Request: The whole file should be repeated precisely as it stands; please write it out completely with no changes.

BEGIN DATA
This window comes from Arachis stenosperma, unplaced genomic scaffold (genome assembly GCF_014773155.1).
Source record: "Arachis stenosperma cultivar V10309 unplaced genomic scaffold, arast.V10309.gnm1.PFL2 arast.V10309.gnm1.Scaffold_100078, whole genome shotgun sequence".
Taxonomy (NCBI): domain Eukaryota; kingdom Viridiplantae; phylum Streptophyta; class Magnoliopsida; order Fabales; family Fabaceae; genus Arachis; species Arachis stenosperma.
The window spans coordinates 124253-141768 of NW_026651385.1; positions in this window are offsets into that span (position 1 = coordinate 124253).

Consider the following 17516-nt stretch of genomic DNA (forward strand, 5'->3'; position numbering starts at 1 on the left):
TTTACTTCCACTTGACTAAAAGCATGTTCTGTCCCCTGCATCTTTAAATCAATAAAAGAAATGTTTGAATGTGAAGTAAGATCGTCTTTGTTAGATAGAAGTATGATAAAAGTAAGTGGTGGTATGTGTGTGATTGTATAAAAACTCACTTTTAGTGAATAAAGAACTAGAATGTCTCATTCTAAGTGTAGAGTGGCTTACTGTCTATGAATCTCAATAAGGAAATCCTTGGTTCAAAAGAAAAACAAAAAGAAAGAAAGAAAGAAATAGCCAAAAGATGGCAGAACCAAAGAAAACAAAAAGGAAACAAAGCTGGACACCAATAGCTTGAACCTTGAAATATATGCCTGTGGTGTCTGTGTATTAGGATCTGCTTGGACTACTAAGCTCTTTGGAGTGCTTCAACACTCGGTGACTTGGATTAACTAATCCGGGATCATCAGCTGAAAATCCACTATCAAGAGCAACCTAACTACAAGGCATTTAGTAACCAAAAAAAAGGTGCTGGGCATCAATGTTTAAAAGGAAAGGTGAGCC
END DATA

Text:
This window comes from Arachis stenosperma, unplaced genomic scaffold (genome assembly GCF_014773155.1).
Source record: "Arachis stenosperma cultivar V10309 unplaced genomic scaffold, arast.V10309.gnm1.PFL2 arast.V10309.gnm1.Scaffold_100078, whole genome shotgun sequence".
Taxonomy (NCBI): domain Eukaryota; kingdom Viridiplantae; phylum Streptophyta; class Magnoliopsida; order Fabales; family Fabaceae; genus Arachis; species Arachis stenosperma.
The window spans coordinates 124253-141768 of NW_026651385.1; positions in this window are offsets into that span (position 1 = coordinate 124253).

Consider the following 17516-nt stretch of genomic DNA (forward strand, 5'->3'; position numbering starts at 1 on the left):
TTTACTTCCACTTGACTAAAAGCATGTTCTGTCCCCTGCATCTTTAAATCAATAAAAGAAATGTTTGAATGTGAAGTAAGATCGTCTTTGTTAGATAGAAGTATGATAAAAGTAAGTGGTGGTATGTGTGTGATTGTATAAAAACTCACTTTTAGTGAATAAAGAACTAGAATGTCTCATTCTAAGTGTAGAGTGGCTTACTGTCTATGAATCTCAATAAGGAAATCCTTGGTTCAAAAGAAAAACAAAAAGAAAGAAAGAAAGAAATAGCCAAAAGATGGCAGAACCAAAGAAAACAAAAAGGAAACAAAGCTGGACACCAATAGCTTGAACCTTGAAATATATGCCTGTGGTGTCTGTGTATTAGGATCTGCTTGGACTACTAAGCTCTTTGGAGTGCTTCAACACTCGGTGACTTGGATTAACTAATCCGGGATCATCAGCTGAAAATCCACTATCAAGAGCAACCTAACTACAAGGCATTTAGTAACCAAAAAAAAGGTGCTGGGCATCAATGTTTAAAAGGAAAGGTGAGCC